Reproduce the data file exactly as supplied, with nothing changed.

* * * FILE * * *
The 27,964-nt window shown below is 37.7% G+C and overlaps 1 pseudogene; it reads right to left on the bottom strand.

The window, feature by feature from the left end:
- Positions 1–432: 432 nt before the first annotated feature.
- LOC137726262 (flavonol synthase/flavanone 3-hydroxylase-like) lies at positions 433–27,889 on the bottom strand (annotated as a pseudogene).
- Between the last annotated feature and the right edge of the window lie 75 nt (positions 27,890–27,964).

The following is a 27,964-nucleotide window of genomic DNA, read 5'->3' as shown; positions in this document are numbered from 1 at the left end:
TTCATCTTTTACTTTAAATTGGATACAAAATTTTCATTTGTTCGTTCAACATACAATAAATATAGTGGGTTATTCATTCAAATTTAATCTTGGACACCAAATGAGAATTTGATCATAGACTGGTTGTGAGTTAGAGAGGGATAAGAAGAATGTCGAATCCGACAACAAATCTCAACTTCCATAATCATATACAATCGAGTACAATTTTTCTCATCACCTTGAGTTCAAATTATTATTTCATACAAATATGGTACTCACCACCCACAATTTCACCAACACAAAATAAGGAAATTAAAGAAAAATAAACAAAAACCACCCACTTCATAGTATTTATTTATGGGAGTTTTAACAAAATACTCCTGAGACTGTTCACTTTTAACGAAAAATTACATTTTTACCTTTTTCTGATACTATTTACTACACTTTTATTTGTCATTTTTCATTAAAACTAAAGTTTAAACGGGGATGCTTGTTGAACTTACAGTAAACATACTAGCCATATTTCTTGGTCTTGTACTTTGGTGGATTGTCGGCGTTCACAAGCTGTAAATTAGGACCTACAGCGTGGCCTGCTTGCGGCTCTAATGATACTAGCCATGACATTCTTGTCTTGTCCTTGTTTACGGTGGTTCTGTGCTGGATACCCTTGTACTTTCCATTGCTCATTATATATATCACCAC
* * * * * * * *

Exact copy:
The 27,964-nt window shown below is 37.7% G+C and overlaps 1 pseudogene; it reads right to left on the bottom strand.

The window, feature by feature from the left end:
- Positions 1–432: 432 nt before the first annotated feature.
- LOC137726262 (flavonol synthase/flavanone 3-hydroxylase-like) lies at positions 433–27,889 on the bottom strand (annotated as a pseudogene).
- Between the last annotated feature and the right edge of the window lie 75 nt (positions 27,890–27,964).

The following is a 27,964-nucleotide window of genomic DNA, read 5'->3' as shown; positions in this document are numbered from 1 at the left end:
TTCATCTTTTACTTTAAATTGGATACAAAATTTTCATTTGTTCGTTCAACATACAATAAATATAGTGGGTTATTCATTCAAATTTAATCTTGGACACCAAATGAGAATTTGATCATAGACTGGTTGTGAGTTAGAGAGGGATAAGAAGAATGTCGAATCCGACAACAAATCTCAACTTCCATAATCATATACAATCGAGTACAATTTTTCTCATCACCTTGAGTTCAAATTATTATTTCATACAAATATGGTACTCACCACCCACAATTTCACCAACACAAAATAAGGAAATTAAAGAAAAATAAACAAAAACCACCCACTTCATAGTATTTATTTATGGGAGTTTTAACAAAATACTCCTGAGACTGTTCACTTTTAACGAAAAATTACATTTTTACCTTTTTCTGATACTATTTACTACACTTTTATTTGTCATTTTTCATTAAAACTAAAGTTTAAACGGGGATGCTTGTTGAACTTACAGTAAACATACTAGCCATATTTCTTGGTCTTGTACTTTGGTGGATTGTCGGCGTTCACAAGCTGTAAATTAGGACCTACAGCGTGGCCTGCTTGCGGCTCTAATGATACTAGCCATGACATTCTTGTCTTGTCCTTGTTTACGGTGGTTCTGTGCTGGATACCCTTGTACTTTCCATTGCTCATTATATATATCACCAC